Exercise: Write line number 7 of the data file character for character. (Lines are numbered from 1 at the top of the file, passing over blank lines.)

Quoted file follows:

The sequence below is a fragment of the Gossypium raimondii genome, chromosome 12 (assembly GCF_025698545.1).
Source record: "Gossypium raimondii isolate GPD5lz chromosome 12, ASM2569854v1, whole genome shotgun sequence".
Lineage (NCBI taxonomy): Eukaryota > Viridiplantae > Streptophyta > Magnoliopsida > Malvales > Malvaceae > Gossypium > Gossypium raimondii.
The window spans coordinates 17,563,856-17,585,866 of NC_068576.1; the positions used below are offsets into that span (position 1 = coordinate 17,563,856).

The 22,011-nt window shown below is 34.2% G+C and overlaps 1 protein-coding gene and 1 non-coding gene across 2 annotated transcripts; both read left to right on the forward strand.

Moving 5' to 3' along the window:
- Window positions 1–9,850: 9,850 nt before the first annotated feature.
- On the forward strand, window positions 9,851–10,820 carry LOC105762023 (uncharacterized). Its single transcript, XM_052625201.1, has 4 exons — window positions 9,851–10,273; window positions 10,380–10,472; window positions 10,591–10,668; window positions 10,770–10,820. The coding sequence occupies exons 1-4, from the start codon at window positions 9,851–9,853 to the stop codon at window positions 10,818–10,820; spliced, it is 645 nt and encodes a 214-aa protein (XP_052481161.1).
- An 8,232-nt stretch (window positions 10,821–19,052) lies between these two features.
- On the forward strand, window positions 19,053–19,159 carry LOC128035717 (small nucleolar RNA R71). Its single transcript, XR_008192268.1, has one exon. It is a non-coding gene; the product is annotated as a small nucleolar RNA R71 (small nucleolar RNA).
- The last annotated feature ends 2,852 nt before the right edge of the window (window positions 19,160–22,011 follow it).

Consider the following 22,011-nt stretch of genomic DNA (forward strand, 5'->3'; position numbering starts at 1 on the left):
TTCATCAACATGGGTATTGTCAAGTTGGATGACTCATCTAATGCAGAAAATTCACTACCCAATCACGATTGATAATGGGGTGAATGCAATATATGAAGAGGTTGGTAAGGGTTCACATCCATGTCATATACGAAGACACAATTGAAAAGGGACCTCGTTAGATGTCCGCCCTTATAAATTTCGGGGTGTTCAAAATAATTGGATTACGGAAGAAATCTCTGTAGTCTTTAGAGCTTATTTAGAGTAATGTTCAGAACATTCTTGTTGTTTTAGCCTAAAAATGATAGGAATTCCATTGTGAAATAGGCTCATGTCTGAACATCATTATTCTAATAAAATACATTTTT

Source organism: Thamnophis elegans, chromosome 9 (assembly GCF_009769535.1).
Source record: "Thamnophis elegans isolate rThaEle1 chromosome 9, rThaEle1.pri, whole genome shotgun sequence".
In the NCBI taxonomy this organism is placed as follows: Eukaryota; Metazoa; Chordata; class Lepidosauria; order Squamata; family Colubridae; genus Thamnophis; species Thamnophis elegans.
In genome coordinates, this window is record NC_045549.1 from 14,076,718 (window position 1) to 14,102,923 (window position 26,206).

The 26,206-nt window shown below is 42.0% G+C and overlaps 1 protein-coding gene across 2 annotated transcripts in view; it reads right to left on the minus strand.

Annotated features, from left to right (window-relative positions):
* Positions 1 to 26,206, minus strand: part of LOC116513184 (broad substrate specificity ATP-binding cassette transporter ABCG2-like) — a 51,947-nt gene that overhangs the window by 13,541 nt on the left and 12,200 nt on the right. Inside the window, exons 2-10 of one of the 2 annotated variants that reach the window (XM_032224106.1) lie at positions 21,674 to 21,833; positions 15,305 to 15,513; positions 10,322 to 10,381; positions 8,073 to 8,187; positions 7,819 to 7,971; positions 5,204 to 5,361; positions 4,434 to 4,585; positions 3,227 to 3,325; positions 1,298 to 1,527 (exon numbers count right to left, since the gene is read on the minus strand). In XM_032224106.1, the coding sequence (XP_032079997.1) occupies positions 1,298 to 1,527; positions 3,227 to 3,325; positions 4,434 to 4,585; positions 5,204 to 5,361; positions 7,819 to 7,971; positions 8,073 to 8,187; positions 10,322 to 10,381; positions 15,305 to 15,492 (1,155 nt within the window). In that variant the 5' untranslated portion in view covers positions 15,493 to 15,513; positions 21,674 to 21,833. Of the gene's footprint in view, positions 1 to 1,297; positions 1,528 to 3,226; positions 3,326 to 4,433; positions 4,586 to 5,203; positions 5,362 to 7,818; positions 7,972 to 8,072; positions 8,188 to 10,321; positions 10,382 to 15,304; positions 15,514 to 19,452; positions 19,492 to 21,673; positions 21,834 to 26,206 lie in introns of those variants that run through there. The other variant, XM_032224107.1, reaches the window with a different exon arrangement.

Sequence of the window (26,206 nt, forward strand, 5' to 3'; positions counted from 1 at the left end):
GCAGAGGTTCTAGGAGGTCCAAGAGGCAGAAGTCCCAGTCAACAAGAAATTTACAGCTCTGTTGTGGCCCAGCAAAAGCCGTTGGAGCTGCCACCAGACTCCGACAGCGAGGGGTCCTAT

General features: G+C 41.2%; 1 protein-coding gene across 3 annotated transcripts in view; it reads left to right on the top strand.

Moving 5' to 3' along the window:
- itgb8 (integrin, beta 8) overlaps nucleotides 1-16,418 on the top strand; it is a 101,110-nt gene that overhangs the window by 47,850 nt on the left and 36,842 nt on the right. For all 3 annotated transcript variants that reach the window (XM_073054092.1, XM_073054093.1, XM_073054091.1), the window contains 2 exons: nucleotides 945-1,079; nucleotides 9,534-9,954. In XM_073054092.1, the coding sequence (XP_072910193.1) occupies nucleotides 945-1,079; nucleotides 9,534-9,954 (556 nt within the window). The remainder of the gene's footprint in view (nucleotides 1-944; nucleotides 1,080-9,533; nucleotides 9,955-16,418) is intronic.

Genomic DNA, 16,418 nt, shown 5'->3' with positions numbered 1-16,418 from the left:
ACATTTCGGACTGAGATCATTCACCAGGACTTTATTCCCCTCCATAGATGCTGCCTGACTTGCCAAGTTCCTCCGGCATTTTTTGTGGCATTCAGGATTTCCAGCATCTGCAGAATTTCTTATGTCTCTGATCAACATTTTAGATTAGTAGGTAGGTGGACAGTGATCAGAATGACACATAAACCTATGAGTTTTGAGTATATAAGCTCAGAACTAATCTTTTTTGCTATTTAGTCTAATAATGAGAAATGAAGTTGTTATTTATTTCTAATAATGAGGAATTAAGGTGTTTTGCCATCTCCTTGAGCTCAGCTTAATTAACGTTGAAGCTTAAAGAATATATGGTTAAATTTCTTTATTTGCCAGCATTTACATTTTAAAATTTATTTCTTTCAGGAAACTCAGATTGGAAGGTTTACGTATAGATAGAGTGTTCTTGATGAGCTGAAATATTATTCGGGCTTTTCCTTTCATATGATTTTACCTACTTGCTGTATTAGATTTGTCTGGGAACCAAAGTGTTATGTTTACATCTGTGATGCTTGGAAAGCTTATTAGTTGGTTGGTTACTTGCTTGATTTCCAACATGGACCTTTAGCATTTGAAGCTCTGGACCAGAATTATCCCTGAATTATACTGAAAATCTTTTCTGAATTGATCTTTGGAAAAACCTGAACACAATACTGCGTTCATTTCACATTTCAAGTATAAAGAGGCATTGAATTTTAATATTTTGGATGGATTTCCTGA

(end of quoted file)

- Window positions 1–9,850: 9,850 nt before the first annotated feature.